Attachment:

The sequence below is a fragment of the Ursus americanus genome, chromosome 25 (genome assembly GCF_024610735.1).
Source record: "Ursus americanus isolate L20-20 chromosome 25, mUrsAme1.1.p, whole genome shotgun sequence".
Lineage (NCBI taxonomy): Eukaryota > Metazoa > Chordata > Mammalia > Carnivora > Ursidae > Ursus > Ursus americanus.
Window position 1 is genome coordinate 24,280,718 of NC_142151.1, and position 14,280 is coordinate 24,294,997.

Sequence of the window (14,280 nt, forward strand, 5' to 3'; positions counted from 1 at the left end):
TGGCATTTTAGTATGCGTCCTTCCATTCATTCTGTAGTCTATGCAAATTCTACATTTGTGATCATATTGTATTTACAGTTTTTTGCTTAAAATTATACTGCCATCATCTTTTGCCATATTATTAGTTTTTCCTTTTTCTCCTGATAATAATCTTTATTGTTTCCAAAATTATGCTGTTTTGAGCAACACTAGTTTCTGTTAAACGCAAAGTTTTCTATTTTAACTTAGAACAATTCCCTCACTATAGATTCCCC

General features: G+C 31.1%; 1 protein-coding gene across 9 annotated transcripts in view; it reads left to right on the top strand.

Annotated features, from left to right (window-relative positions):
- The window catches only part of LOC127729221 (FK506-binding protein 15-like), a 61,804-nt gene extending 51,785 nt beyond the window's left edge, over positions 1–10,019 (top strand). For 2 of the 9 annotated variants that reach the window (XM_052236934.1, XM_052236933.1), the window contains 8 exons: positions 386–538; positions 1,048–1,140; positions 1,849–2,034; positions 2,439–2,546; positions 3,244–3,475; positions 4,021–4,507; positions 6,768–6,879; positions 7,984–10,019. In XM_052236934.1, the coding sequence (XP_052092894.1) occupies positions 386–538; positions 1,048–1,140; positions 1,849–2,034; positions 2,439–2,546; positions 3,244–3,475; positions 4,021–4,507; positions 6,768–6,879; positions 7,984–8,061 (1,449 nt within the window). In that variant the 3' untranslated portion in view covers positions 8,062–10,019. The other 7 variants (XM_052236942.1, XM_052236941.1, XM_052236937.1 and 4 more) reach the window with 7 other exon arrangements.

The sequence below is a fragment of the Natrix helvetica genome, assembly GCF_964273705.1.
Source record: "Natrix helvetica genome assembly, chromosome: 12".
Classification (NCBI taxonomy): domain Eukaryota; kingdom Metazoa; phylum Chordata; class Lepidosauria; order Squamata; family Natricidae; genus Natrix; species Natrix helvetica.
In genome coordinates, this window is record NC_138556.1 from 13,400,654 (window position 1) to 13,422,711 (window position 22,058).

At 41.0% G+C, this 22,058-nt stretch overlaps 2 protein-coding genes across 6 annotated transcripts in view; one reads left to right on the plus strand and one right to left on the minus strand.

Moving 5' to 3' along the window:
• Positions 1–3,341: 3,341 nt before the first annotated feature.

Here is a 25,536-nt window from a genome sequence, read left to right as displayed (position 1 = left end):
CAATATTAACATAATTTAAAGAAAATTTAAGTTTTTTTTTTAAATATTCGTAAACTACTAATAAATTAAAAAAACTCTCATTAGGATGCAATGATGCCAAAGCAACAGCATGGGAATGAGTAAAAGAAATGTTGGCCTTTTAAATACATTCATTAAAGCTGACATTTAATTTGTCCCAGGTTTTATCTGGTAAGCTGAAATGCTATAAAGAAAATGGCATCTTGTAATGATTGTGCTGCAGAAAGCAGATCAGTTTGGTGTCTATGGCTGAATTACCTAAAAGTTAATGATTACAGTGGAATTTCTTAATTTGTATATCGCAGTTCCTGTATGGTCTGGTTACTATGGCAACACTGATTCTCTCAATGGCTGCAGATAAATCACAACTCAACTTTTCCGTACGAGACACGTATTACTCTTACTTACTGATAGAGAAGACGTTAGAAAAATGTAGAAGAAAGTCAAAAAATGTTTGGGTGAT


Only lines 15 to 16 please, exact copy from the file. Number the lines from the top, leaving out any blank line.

Moving 5' to 3' along the window:
• Positions 1–3,341: 3,341 nt before the first annotated feature.